This stretch starts with a stroll alongside cultivated fields on the North side, and forest on the South. It’s wide enough for two to walk side by side for it’s entire distance. It’s driveable, but unmaintained so no one uses it much. There’s a rather steep hill up to McBride, otherwise, it’s a fairly level, pleasant stroll. There’s ample parking at both ends. This link will open Google Maps at the center of the trail so you can decide which end to park at : https://goo.gl/maps/eMbXdweVZ9v7aVwX9

Whitney Howard rd from Vimy Ridge to the Phantom Farm (0.88 kms one-way)

This one is wide enough for two to walk side by side for it’s length. Ranger and I used to walk it to forage wild gooseberries. It’s bordered by cultivated fields, and lined with trees on both sides. The South end culminates at the “Phantom Farm”, a local Hallowe’en “haunted” barn and spooky cart rides and such, in the season. This link will open Google Maps at the Vimy Ridge end (so you’re not in the way of the Phantom Farm’s driveway) : https://goo.gl/maps/4qc8abAWaeAr38es5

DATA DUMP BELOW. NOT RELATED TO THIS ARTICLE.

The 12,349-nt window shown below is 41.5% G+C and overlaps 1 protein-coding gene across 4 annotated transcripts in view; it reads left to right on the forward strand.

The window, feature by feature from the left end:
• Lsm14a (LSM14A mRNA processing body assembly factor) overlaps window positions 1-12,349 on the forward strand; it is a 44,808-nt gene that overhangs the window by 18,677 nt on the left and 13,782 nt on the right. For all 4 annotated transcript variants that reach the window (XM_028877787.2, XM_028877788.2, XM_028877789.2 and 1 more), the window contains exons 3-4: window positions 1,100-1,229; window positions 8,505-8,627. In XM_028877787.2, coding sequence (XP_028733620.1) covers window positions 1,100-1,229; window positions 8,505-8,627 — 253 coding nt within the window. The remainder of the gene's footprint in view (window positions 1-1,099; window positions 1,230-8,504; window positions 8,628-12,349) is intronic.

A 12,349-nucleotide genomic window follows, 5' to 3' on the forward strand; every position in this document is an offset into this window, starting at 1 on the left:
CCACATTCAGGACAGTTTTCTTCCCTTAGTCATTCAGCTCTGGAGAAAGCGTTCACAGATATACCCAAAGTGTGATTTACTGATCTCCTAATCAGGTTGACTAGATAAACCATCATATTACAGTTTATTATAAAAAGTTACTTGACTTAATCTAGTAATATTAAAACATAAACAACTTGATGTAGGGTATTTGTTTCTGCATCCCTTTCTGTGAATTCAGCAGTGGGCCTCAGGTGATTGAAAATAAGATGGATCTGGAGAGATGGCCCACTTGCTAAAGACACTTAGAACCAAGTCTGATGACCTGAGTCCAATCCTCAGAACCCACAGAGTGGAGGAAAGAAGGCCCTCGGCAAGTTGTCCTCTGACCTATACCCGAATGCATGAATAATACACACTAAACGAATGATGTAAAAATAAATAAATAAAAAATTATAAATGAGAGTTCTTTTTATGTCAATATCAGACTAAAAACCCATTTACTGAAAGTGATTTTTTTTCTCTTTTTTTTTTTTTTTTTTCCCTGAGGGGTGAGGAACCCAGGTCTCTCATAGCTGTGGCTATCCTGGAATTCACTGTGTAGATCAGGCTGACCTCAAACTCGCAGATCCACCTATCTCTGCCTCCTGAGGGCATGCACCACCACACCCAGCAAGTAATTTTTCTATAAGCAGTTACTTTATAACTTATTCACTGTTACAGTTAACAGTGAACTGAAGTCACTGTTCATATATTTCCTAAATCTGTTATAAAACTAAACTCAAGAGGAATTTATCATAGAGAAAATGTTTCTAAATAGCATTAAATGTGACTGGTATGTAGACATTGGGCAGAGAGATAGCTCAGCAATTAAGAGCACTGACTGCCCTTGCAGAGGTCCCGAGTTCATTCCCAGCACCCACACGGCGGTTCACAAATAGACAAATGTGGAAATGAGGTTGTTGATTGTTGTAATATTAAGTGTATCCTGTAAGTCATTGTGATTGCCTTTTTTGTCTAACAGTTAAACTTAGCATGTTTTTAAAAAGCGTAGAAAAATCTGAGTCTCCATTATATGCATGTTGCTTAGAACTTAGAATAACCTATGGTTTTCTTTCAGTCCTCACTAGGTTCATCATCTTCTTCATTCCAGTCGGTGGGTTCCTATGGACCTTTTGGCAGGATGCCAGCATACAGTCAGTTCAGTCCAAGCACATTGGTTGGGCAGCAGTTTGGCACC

Bickle Hill Rd Trail (1.7 kms one – way)

I’d never walked this one but every time we’d cruise by, Ranger would point it out to me. So, the Wife and I went to look it over in late October. We approached it from the Bickle Hill Rd. end, as there was better parking available than off Burnham St. This link will open Google Maps at the Bickle Hill Rd access : https://goo.gl/maps/LkKa4Vz9LrYRidiy6

I’d been hesitant to walk this one as it looked kinda trashy (literally) from this end, but we headed off anyway. There was some idiot waste dumping for the first bit of distance, but that soon cleared up. It was also, obviously used by ATV riders as evidenced by some unpleasant rutting. However, that wasn’t too difficult to get around. Then we came upon a very steep decline which took us down to the only reason this trail got listed here.